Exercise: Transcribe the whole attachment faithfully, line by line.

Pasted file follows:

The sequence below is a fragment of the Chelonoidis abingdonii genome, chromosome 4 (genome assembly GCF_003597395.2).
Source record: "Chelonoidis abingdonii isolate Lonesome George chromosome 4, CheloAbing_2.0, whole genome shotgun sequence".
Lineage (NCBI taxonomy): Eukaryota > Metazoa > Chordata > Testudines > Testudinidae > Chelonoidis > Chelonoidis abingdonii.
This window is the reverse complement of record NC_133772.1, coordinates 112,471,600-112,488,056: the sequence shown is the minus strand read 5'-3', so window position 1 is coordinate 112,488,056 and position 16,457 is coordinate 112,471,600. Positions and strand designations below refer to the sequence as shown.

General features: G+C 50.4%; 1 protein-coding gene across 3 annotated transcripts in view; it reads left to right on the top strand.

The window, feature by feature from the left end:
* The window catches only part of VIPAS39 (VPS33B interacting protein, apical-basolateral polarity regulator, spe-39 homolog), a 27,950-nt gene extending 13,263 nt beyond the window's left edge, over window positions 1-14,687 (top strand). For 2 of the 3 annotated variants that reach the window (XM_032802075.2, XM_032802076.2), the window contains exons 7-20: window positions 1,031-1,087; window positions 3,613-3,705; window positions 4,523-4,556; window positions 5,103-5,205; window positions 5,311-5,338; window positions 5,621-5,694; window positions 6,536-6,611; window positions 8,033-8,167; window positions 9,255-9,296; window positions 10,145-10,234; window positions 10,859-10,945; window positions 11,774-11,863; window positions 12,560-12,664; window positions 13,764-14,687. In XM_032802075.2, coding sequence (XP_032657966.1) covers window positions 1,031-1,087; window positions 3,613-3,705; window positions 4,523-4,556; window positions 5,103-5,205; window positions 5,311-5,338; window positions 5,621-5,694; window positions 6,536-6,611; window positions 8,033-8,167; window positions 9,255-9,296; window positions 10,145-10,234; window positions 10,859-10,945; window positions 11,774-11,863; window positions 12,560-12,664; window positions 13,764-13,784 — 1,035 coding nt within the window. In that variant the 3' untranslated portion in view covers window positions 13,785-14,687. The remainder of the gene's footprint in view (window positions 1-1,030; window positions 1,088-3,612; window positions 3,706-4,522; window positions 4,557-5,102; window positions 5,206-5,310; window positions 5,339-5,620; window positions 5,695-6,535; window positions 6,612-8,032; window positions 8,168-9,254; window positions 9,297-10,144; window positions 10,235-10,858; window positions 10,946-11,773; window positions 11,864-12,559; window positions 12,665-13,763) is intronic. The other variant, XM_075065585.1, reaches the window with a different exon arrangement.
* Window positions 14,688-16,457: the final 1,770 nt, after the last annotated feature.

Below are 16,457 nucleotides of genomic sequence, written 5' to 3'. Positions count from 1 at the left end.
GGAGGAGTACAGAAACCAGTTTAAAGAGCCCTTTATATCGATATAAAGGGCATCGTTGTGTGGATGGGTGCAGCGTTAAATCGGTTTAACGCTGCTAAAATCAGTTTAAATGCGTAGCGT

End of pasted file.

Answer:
The sequence below is a fragment of the Chelonoidis abingdonii genome, chromosome 4 (genome assembly GCF_003597395.2).
Source record: "Chelonoidis abingdonii isolate Lonesome George chromosome 4, CheloAbing_2.0, whole genome shotgun sequence".
Lineage (NCBI taxonomy): Eukaryota > Metazoa > Chordata > Testudines > Testudinidae > Chelonoidis > Chelonoidis abingdonii.
This window is the reverse complement of record NC_133772.1, coordinates 112,471,600-112,488,056: the sequence shown is the minus strand read 5'-3', so window position 1 is coordinate 112,488,056 and position 16,457 is coordinate 112,471,600. Positions and strand designations below refer to the sequence as shown.

General features: G+C 50.4%; 1 protein-coding gene across 3 annotated transcripts in view; it reads left to right on the top strand.

The window, feature by feature from the left end:
* The window catches only part of VIPAS39 (VPS33B interacting protein, apical-basolateral polarity regulator, spe-39 homolog), a 27,950-nt gene extending 13,263 nt beyond the window's left edge, over window positions 1-14,687 (top strand). For 2 of the 3 annotated variants that reach the window (XM_032802075.2, XM_032802076.2), the window contains exons 7-20: window positions 1,031-1,087; window positions 3,613-3,705; window positions 4,523-4,556; window positions 5,103-5,205; window positions 5,311-5,338; window positions 5,621-5,694; window positions 6,536-6,611; window positions 8,033-8,167; window positions 9,255-9,296; window positions 10,145-10,234; window positions 10,859-10,945; window positions 11,774-11,863; window positions 12,560-12,664; window positions 13,764-14,687. In XM_032802075.2, coding sequence (XP_032657966.1) covers window positions 1,031-1,087; window positions 3,613-3,705; window positions 4,523-4,556; window positions 5,103-5,205; window positions 5,311-5,338; window positions 5,621-5,694; window positions 6,536-6,611; window positions 8,033-8,167; window positions 9,255-9,296; window positions 10,145-10,234; window positions 10,859-10,945; window positions 11,774-11,863; window positions 12,560-12,664; window positions 13,764-13,784 — 1,035 coding nt within the window. In that variant the 3' untranslated portion in view covers window positions 13,785-14,687. The remainder of the gene's footprint in view (window positions 1-1,030; window positions 1,088-3,612; window positions 3,706-4,522; window positions 4,557-5,102; window positions 5,206-5,310; window positions 5,339-5,620; window positions 5,695-6,535; window positions 6,612-8,032; window positions 8,168-9,254; window positions 9,297-10,144; window positions 10,235-10,858; window positions 10,946-11,773; window positions 11,864-12,559; window positions 12,665-13,763) is intronic. The other variant, XM_075065585.1, reaches the window with a different exon arrangement.
* Window positions 14,688-16,457: the final 1,770 nt, after the last annotated feature.

Below are 16,457 nucleotides of genomic sequence, written 5' to 3'. Positions count from 1 at the left end.
GGAGGAGTACAGAAACCAGTTTAAAGAGCCCTTTATATCGATATAAAGGGCATCGTTGTGTGGATGGGTGCAGCGTTAAATCGGTTTAACGCTGCTAAAATCAGTTTAAATGCGTAGCGT